I would like to enquire about the maximum length of stay possible for an individual with a 6-month UK visit visa. Although it's mentioned in the Home Office webpage that granting a 6-month visitor visa allows the person to stay for a maximum of 6 months , I've seen friends of mine who were refused a second visa as they previously stayed for 2 or 3 months during their first visit to the UK.

  • But why the home office refuses further applications if the prior stays are 2 or 3 months ? Commented Oct 2, 2016 at 16:36
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    How long did you say you intended to visit when you applied for your six-month visa? I suspect that people who say they're coming for two weeks, get a standard six-month visa, and then stay for three months get treated very differently on re-application than people who say they're coming for three months, then stay for three months if they're granted the standard six-month visa.
    – MadHatter
    Commented Oct 2, 2016 at 17:13
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    Your friends were not refused for staying 2 or 3 months. They were refused because they said they were staying for a week or two, and then stayed 2 or 3 months. Commented Oct 2, 2016 at 17:32
  • Yes that is right , they said they would stay for two weeks , but then actually remained for two months. However , despite that , shouldn't they be able to stay for such period as long as they had been granted a 6-month visit visa ? Commented Oct 2, 2016 at 17:47
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    @SamanAhmed: No. Lying to immigration authorities is frowned upon. Commented Oct 2, 2016 at 20:29

1 Answer 1


If I understand your question correctly, it goes along the lines of...

If the Standard Visitor Visa is good for 6 months, why do people get refused when they have previously stayed for 2 or 3 months? Surely if the person leaves before their 6 months is up they cannot be an overstayer?

Those refusals are not about overstaying. The refusal notice will point this out with formulae like...

Whilst I acknowledge that you did not overstay the validity of the visa the fact that you stayed in the UK for a significantly longer period than you stated undermines the credibility of your application...

So they explain that the issue is credibility; it's natural for people to miss this point because they are upset and disappointed when they read the refusal notice. Additional formulae goes like this...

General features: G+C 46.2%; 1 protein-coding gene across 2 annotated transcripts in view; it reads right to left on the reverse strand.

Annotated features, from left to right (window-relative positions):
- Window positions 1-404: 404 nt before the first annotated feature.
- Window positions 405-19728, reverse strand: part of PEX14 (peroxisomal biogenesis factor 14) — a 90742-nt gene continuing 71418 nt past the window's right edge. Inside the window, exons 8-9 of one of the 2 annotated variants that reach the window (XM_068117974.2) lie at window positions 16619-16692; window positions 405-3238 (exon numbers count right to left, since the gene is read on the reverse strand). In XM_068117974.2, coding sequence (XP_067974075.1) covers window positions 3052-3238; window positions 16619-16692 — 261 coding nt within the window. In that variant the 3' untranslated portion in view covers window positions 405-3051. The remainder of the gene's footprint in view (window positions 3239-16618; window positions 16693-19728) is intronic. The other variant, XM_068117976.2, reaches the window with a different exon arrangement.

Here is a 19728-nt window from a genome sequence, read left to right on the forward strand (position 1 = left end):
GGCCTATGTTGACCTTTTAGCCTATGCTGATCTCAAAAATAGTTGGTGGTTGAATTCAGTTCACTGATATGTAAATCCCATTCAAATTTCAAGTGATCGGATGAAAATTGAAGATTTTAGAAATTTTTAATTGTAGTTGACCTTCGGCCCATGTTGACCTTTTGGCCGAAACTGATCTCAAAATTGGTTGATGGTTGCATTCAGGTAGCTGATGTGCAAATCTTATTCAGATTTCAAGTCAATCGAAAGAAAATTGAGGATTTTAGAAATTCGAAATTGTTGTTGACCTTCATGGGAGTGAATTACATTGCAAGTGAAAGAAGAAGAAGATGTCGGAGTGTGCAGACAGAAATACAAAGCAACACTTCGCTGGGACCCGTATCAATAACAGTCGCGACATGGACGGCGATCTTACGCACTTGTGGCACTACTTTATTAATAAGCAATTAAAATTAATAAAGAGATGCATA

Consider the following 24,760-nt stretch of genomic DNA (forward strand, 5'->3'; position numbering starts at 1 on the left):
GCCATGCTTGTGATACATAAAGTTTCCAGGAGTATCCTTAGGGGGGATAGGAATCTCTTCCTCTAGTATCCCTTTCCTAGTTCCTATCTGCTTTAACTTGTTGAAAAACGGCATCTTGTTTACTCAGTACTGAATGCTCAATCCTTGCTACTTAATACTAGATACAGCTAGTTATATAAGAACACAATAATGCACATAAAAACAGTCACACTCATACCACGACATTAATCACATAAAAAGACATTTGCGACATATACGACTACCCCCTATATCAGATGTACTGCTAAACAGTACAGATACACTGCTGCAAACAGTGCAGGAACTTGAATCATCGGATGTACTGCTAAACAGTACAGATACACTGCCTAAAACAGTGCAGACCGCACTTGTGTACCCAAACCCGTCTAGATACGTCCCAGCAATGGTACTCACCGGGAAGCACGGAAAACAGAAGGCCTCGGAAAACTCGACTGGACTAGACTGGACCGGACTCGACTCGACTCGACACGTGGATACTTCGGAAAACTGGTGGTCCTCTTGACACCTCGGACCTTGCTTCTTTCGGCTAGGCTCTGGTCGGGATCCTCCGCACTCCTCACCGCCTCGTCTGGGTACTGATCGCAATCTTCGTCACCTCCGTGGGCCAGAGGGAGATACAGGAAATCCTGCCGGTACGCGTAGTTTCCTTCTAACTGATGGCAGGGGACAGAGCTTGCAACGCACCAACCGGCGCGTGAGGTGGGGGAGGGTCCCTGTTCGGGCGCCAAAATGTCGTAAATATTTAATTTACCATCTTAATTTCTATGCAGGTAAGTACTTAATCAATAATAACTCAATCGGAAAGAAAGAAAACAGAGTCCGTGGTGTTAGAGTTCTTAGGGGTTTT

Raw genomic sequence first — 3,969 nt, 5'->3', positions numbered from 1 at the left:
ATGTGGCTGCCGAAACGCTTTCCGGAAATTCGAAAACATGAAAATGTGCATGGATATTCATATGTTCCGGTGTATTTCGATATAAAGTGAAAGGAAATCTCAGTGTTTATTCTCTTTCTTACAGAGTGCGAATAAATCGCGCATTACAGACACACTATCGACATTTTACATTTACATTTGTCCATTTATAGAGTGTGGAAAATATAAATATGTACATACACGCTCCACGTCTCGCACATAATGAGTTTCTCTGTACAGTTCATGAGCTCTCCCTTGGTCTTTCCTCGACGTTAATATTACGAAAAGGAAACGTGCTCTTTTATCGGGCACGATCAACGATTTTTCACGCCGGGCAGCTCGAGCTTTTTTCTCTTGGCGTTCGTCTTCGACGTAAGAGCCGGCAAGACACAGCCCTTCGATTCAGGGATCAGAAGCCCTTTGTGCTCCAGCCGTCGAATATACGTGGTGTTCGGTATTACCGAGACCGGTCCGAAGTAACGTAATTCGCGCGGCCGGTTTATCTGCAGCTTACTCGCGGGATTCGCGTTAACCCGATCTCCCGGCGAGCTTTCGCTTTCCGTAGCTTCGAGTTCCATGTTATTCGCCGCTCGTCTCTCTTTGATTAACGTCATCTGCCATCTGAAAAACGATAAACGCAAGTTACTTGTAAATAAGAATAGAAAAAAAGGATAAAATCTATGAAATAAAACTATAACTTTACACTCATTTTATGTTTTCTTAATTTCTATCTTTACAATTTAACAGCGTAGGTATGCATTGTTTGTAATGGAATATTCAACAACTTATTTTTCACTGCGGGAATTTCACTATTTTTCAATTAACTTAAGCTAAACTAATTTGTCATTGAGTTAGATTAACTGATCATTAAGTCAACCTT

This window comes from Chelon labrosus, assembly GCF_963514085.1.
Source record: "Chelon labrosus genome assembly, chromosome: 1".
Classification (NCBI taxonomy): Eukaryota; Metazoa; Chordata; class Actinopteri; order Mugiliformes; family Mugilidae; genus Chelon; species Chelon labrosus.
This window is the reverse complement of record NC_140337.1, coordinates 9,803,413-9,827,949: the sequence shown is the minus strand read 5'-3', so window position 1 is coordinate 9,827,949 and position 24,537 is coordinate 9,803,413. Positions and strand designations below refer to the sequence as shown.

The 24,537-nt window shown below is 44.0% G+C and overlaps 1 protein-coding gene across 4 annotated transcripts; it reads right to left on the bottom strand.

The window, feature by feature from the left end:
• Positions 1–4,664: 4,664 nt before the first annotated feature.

I note from your previous visa application that you declared the duration of your visit would be for X. However you stayed for Y. The documents you have submitted do not explain why you stayed in the UK longer than you said you intended to, how you supported yourself in the UK during this extended, and apparently unplanned stay, or how you met your financial obligations and maintained your affairs in Z during this time.

What they are saying is that your previous application depicted a genuine visitor who will visit but is eventually pulled back home because of their ties and obligations. But the person's actual history shows that the ties and obligations were not very strong to begin with.

This will lead the ECO (Entry Clearance Officer) to the conclusion that the person misrepresented their circumstances and they declared a shorter time just to make their application plausible. And this is a credibility hit.

Take for example an applicant who submits evidence of full-time employment with authorised holiday of two weeks. But they stay in the UK for 4 months. The natural conclusion is that the person didn't really have a job or was planning to quit as soon as they got the visa. But more worrying to an ECO is how the person maintained themselves for that period of time. Sometimes it's generous relatives (if they appear to be well-off), but sometimes it's prostitution, drug dealing, organised crime, or what-have-you.

The 'bottom line' in these types of refusals is they don't trust you. So they will conclude with something like...

I am not satisfied that you have shown that your ties to X are sufficient incentive to leave the UK at the end of your proposed visit. On the balance of probabilities I am therefore not satisfied that you are genuinely seeking entry as a visitor or will leave the UK after a limited period...

The normal "legal" justification is usually Appendix V 4.2 (a)+(c), which is essentially their way of saying that they think there's a reasonable chance you will abscond and go underground.

The 'best practices' advice for a refusal where the applicant's credibility is doubtful is to instruct a solicitor to unsnarl the mess and get things back on the right track again. That's what they are paid to do, and a UK solicitor will not take the case if they don't think there's a good chance of success.

  • Although this is an opinion-based question, if I mentioned in my application that I would stay for one week , but I remained for 20 days , will that affect my credibility? Commented Oct 2, 2016 at 20:01
  • @SamanAhmed: This answer clearly addresses such a scenario. Commented Oct 2, 2016 at 20:31

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